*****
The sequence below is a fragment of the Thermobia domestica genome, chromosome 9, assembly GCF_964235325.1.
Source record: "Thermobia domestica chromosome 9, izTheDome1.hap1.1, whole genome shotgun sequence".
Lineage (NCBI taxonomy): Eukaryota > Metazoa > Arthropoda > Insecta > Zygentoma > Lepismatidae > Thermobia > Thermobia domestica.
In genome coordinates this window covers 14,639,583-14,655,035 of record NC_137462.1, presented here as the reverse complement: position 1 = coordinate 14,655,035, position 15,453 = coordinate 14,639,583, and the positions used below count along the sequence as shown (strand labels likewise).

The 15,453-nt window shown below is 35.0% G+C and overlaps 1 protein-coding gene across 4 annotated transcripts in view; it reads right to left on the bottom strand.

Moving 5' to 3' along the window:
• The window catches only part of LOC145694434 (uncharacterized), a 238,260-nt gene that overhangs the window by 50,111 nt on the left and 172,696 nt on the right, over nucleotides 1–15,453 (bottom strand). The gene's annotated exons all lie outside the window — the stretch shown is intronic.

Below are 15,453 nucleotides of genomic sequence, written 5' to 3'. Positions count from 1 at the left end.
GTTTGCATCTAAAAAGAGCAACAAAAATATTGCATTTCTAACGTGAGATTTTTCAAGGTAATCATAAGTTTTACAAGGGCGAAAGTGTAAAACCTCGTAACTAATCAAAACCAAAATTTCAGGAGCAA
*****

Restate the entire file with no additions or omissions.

The sequence below is a fragment of the Thermobia domestica genome, chromosome 9, assembly GCF_964235325.1.
Source record: "Thermobia domestica chromosome 9, izTheDome1.hap1.1, whole genome shotgun sequence".
Lineage (NCBI taxonomy): Eukaryota > Metazoa > Arthropoda > Insecta > Zygentoma > Lepismatidae > Thermobia > Thermobia domestica.
In genome coordinates this window covers 14,639,583-14,655,035 of record NC_137462.1, presented here as the reverse complement: position 1 = coordinate 14,655,035, position 15,453 = coordinate 14,639,583, and the positions used below count along the sequence as shown (strand labels likewise).

The 15,453-nt window shown below is 35.0% G+C and overlaps 1 protein-coding gene across 4 annotated transcripts in view; it reads right to left on the bottom strand.

Moving 5' to 3' along the window:
• The window catches only part of LOC145694434 (uncharacterized), a 238,260-nt gene that overhangs the window by 50,111 nt on the left and 172,696 nt on the right, over nucleotides 1–15,453 (bottom strand). The gene's annotated exons all lie outside the window — the stretch shown is intronic.

Below are 15,453 nucleotides of genomic sequence, written 5' to 3'. Positions count from 1 at the left end.
GTTTGCATCTAAAAAGAGCAACAAAAATATTGCATTTCTAACGTGAGATTTTTCAAGGTAATCATAAGTTTTACAAGGGCGAAAGTGTAAAACCTCGTAACTAATCAAAACCAAAATTTCAGGAGCAA